This is a disgusting story about a patriotic boy honoring his grandfather, who was killed in the 911 attacks. He’s a New Jersey high school swimmer who was disqualified after his race for wearing an American flag on his swim cap deemed too large by a small-minded rival coach and an even smaller-minded national federation.
The unnamed boy is a 16-year-old sophomore at Morristown High School, who competed with his team on “senior night” against the Parsippany Hills team.
According to Rob Miller, father of the swimmer, the opposing coach complained about the U.S. flag decal after the 200-meter relay event had ended. It was measured and found to exceed regulations by less than an inch. Not only did Morristown get DQ’d in that event, it also lost the swim meet as a result of this pettiness.
The National Federation of State High School Associations Swimming and Diving Rules limits American flags, to 2-3 inches. Isn’t that just utterly ridiculous? The father of the swimmer vented in a Tweet, saying:
Blood is boiling. My son was part of a 200 Free Relay to win a swim meet on Senior Night. After the final event, the opposing coach asked to measure the size of the American Flag on his @SpeedoUSA swim cap. It was 0.2” too large according to standards. DQ’d. They lost.
The swimmer’s dad also said the opposing coach put the burden of the ‘loss’ on a sophomore, letting down all the seniors competing in their final high school dual meet.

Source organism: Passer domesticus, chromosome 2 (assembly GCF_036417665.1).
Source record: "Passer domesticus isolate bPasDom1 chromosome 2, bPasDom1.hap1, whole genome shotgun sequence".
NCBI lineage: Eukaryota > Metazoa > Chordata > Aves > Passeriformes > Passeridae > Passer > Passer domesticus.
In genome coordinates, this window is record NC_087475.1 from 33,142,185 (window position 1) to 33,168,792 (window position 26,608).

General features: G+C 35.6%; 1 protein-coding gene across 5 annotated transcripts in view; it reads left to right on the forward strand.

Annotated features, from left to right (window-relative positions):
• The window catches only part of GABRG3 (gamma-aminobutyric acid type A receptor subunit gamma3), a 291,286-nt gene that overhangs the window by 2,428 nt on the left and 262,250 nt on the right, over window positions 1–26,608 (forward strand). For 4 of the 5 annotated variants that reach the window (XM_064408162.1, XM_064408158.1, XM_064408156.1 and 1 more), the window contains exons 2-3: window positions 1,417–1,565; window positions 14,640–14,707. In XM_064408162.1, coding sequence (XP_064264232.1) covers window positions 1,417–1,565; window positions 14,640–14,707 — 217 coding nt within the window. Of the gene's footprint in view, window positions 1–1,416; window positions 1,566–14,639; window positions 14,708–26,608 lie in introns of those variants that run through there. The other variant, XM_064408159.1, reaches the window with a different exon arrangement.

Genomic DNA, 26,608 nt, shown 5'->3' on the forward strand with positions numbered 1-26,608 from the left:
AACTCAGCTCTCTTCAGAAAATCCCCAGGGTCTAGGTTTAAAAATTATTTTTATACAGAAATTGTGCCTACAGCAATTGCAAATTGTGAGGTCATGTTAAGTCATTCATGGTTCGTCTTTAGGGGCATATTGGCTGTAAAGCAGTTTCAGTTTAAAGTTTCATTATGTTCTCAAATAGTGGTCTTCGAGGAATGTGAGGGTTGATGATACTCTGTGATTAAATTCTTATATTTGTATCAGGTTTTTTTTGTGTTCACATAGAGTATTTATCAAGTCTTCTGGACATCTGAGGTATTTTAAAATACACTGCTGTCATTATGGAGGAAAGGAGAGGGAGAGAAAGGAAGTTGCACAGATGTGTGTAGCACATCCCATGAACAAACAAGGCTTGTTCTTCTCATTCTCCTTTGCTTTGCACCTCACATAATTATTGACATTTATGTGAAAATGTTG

No one on the Morristown pointed a finger of blame at young Miller. Instead, the rallied around him and posted an Instagram message of support, saying “everyone knows motown boys were the real winners.”
Mr. Miller said his boy is the bigger person in this controversy:
Thanks very much for the support on my son’s swimming DQ. Tough rule with a harsh penalty, but we’ll learn from this. My son wishes no ill will on the opposing team and just wants everyone to get back to swimming. Hopefully the spirit of this rule can be changed in the future.
It seems like some petty bureaucrats with too much time on their hands have caused unnecessary grief in the lives of young people trying to learn good character in team sports. Adults should not be spoiling it for kids.
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